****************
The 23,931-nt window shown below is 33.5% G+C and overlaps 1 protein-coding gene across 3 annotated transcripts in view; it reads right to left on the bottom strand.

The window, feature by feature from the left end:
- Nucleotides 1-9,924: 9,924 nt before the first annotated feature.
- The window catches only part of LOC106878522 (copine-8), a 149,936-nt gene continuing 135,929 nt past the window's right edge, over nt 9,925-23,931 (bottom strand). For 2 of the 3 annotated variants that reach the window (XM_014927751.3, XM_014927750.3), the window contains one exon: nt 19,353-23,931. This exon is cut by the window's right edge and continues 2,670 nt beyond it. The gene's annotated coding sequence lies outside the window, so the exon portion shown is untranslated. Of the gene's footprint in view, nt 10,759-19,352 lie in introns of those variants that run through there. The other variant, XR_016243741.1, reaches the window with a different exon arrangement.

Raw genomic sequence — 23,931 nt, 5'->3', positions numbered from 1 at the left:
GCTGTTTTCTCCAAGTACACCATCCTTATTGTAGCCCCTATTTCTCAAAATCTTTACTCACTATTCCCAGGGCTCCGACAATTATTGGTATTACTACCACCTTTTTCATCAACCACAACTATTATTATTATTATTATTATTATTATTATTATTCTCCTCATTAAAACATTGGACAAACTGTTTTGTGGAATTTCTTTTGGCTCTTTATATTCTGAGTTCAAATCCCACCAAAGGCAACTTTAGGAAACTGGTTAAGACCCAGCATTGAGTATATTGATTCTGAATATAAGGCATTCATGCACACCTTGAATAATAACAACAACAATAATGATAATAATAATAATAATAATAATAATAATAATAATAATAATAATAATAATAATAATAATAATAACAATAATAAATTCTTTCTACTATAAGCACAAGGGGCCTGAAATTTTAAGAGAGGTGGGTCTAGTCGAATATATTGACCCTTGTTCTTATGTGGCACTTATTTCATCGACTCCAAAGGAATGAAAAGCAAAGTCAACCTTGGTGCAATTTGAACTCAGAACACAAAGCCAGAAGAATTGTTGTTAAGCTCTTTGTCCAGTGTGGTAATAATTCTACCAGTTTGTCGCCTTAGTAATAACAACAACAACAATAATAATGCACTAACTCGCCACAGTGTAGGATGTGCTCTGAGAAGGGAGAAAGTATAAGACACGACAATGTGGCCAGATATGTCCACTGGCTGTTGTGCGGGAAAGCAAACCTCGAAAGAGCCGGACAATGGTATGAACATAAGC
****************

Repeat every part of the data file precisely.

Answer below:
The 23,931-nt window shown below is 33.5% G+C and overlaps 1 protein-coding gene across 3 annotated transcripts in view; it reads right to left on the bottom strand.

The window, feature by feature from the left end:
- Nucleotides 1-9,924: 9,924 nt before the first annotated feature.
- The window catches only part of LOC106878522 (copine-8), a 149,936-nt gene continuing 135,929 nt past the window's right edge, over nt 9,925-23,931 (bottom strand). For 2 of the 3 annotated variants that reach the window (XM_014927751.3, XM_014927750.3), the window contains one exon: nt 19,353-23,931. This exon is cut by the window's right edge and continues 2,670 nt beyond it. The gene's annotated coding sequence lies outside the window, so the exon portion shown is untranslated. Of the gene's footprint in view, nt 10,759-19,352 lie in introns of those variants that run through there. The other variant, XR_016243741.1, reaches the window with a different exon arrangement.

Raw genomic sequence — 23,931 nt, 5'->3', positions numbered from 1 at the left:
GCTGTTTTCTCCAAGTACACCATCCTTATTGTAGCCCCTATTTCTCAAAATCTTTACTCACTATTCCCAGGGCTCCGACAATTATTGGTATTACTACCACCTTTTTCATCAACCACAACTATTATTATTATTATTATTATTATTATTATTATTCTCCTCATTAAAACATTGGACAAACTGTTTTGTGGAATTTCTTTTGGCTCTTTATATTCTGAGTTCAAATCCCACCAAAGGCAACTTTAGGAAACTGGTTAAGACCCAGCATTGAGTATATTGATTCTGAATATAAGGCATTCATGCACACCTTGAATAATAACAACAACAATAATGATAATAATAATAATAATAATAATAATAATAATAATAATAATAATAATAATAATAATAATAATAACAATAATAAATTCTTTCTACTATAAGCACAAGGGGCCTGAAATTTTAAGAGAGGTGGGTCTAGTCGAATATATTGACCCTTGTTCTTATGTGGCACTTATTTCATCGACTCCAAAGGAATGAAAAGCAAAGTCAACCTTGGTGCAATTTGAACTCAGAACACAAAGCCAGAAGAATTGTTGTTAAGCTCTTTGTCCAGTGTGGTAATAATTCTACCAGTTTGTCGCCTTAGTAATAACAACAACAACAATAATAATGCACTAACTCGCCACAGTGTAGGATGTGCTCTGAGAAGGGAGAAAGTATAAGACACGACAATGTGGCCAGATATGTCCACTGGCTGTTGTGCGGGAAAGCAAACCTCGAAAGAGCCGGACAATGGTATGAACATAAGC